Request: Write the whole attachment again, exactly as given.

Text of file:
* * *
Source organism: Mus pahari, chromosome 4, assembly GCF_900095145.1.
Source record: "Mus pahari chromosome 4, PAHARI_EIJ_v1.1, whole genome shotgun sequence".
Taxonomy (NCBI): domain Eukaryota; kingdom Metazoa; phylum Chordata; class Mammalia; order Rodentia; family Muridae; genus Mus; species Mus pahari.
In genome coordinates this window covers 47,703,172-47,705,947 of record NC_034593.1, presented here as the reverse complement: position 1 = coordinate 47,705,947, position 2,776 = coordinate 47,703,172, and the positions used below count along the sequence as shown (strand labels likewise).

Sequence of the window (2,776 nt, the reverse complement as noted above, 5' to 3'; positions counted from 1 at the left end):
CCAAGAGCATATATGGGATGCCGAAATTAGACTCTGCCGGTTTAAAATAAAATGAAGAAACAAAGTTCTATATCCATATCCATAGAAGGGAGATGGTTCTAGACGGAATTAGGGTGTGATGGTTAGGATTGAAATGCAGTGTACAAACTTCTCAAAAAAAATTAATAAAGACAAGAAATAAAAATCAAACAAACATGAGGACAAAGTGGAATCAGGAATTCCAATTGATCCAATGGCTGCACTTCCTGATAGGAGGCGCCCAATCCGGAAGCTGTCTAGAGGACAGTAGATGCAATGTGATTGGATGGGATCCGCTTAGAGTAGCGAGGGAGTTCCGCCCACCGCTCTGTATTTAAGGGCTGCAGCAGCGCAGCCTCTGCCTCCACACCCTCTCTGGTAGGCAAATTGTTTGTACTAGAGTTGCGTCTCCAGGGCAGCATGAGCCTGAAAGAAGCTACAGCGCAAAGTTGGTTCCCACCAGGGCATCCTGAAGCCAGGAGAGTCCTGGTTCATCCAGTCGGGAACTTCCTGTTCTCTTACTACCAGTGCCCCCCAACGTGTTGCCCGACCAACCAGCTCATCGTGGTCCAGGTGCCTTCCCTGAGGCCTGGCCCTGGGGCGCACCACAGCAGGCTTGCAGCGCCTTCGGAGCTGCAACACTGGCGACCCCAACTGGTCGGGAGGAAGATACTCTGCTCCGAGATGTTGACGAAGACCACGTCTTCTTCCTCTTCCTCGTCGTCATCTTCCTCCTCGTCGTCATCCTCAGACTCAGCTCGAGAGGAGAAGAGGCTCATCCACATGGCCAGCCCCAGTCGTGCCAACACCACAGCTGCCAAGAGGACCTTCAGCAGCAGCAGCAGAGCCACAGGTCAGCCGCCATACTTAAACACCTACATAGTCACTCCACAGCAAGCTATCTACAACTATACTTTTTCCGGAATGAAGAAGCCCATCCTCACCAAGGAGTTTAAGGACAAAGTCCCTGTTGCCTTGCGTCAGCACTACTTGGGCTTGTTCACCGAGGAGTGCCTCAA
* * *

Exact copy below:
Source organism: Mus pahari, chromosome 4, assembly GCF_900095145.1.
Source record: "Mus pahari chromosome 4, PAHARI_EIJ_v1.1, whole genome shotgun sequence".
Taxonomy (NCBI): domain Eukaryota; kingdom Metazoa; phylum Chordata; class Mammalia; order Rodentia; family Muridae; genus Mus; species Mus pahari.
In genome coordinates this window covers 47,703,172-47,705,947 of record NC_034593.1, presented here as the reverse complement: position 1 = coordinate 47,705,947, position 2,776 = coordinate 47,703,172, and the positions used below count along the sequence as shown (strand labels likewise).

Sequence of the window (2,776 nt, the reverse complement as noted above, 5' to 3'; positions counted from 1 at the left end):
CCAAGAGCATATATGGGATGCCGAAATTAGACTCTGCCGGTTTAAAATAAAATGAAGAAACAAAGTTCTATATCCATATCCATAGAAGGGAGATGGTTCTAGACGGAATTAGGGTGTGATGGTTAGGATTGAAATGCAGTGTACAAACTTCTCAAAAAAAATTAATAAAGACAAGAAATAAAAATCAAACAAACATGAGGACAAAGTGGAATCAGGAATTCCAATTGATCCAATGGCTGCACTTCCTGATAGGAGGCGCCCAATCCGGAAGCTGTCTAGAGGACAGTAGATGCAATGTGATTGGATGGGATCCGCTTAGAGTAGCGAGGGAGTTCCGCCCACCGCTCTGTATTTAAGGGCTGCAGCAGCGCAGCCTCTGCCTCCACACCCTCTCTGGTAGGCAAATTGTTTGTACTAGAGTTGCGTCTCCAGGGCAGCATGAGCCTGAAAGAAGCTACAGCGCAAAGTTGGTTCCCACCAGGGCATCCTGAAGCCAGGAGAGTCCTGGTTCATCCAGTCGGGAACTTCCTGTTCTCTTACTACCAGTGCCCCCCAACGTGTTGCCCGACCAACCAGCTCATCGTGGTCCAGGTGCCTTCCCTGAGGCCTGGCCCTGGGGCGCACCACAGCAGGCTTGCAGCGCCTTCGGAGCTGCAACACTGGCGACCCCAACTGGTCGGGAGGAAGATACTCTGCTCCGAGATGTTGACGAAGACCACGTCTTCTTCCTCTTCCTCGTCGTCATCTTCCTCCTCGTCGTCATCCTCAGACTCAGCTCGAGAGGAGAAGAGGCTCATCCACATGGCCAGCCCCAGTCGTGCCAACACCACAGCTGCCAAGAGGACCTTCAGCAGCAGCAGCAGAGCCACAGGTCAGCCGCCATACTTAAACACCTACATAGTCACTCCACAGCAAGCTATCTACAACTATACTTTTTCCGGAATGAAGAAGCCCATCCTCACCAAGGAGTTTAAGGACAAAGTCCCTGTTGCCTTGCGTCAGCACTACTTGGGCTTGTTCACCGAGGAGTGCCTCAA